But I've also been in training, of sorts, as I've worked diligently on several projects . . . including writing the final touches on my book for InterVarsity Press, to be entitled The Seven Deadly Virtues.  Readers can look for this one as we roll into 2017.  Some months ago I also completed the 2nd book in a projected 12-book series of novels written under my nom de plume, R.L. Perry.  This one, Bleak Midwinter, should be out this fall, with a third novel, Cold Snap, nipping at its heels. 

I was also having a conversation with my wife, Becky, the other night (on those rare days when we actually talk) and noted that I seemed to be writing with some poetic interest these days.  Or, at least I've had some success in recent months placing work in university journals and literary magazines.  But I've also written some verse representative of my personal best, for which I'm grateful.  And in between the flavorful poetic cookies, I sometimes manage to sandwich some lighter verse that my wife might actually read in her spare time (a commodity of which she has little as the school year winds down).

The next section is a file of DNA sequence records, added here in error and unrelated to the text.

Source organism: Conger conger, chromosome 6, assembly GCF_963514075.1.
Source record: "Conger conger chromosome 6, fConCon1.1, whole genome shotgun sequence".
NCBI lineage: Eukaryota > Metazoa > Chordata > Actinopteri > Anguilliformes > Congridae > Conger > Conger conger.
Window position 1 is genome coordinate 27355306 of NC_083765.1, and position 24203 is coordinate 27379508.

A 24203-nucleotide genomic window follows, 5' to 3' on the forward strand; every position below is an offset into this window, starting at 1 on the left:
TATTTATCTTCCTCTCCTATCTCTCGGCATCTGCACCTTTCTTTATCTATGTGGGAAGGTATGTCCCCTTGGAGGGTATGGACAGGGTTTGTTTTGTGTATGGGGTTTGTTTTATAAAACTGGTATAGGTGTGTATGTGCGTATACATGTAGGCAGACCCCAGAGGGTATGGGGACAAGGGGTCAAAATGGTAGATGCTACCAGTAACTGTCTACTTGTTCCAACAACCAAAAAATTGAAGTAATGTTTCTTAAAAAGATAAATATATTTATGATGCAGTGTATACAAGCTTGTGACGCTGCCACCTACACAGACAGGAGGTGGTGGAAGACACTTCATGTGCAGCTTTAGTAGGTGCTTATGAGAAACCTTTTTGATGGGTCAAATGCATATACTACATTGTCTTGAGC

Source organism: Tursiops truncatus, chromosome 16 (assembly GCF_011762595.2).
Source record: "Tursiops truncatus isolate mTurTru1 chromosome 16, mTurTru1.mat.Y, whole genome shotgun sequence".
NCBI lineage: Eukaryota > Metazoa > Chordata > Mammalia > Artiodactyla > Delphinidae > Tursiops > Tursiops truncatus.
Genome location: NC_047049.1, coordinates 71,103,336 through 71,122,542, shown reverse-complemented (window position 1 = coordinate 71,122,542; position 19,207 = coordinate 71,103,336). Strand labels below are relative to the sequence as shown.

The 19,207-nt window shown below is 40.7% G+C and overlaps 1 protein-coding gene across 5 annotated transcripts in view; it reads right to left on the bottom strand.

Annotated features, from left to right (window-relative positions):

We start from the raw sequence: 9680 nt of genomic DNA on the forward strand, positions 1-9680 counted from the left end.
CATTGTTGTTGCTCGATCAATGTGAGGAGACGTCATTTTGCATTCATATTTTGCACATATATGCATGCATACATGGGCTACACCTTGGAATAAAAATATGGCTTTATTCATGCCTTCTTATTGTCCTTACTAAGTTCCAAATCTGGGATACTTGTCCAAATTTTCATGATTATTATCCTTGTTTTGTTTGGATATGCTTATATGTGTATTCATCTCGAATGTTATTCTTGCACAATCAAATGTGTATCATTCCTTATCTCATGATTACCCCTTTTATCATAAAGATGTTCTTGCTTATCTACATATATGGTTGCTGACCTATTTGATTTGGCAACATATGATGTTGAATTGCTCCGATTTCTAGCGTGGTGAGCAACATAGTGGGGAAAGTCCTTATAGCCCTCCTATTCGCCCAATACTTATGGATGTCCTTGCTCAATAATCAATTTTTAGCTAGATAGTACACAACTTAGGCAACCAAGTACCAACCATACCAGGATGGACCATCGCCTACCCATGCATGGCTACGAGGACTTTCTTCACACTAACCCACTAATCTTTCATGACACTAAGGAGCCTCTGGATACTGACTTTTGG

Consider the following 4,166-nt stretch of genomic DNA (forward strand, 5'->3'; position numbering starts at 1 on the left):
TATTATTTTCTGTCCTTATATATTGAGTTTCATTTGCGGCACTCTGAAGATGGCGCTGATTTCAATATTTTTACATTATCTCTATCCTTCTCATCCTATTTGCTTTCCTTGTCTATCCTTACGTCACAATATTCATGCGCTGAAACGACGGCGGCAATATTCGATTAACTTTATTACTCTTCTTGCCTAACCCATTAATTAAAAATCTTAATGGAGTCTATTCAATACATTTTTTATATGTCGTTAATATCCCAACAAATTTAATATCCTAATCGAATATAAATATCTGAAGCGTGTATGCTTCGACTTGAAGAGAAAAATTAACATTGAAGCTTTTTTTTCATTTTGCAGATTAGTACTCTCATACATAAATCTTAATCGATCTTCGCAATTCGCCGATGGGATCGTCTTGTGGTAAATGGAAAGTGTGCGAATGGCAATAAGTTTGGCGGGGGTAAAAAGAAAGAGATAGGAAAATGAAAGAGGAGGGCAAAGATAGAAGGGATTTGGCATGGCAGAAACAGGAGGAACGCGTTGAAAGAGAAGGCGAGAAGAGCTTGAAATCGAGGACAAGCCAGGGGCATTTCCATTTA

Anyway, thanks for reading . . . and I'll close by sharing this little piece of gray matter on a gray subject (parody courtesy of Robert Frost). 


As hair succumbs to gray
So nothing dark can stay
And though her dye is power
It only stays an hour
As white trumps her brunette
Her roots cannot forget
That age will have its day
So nothing dark can stay 

~Camino Todd

Sunday, April 24, 2016

Camino de Santiago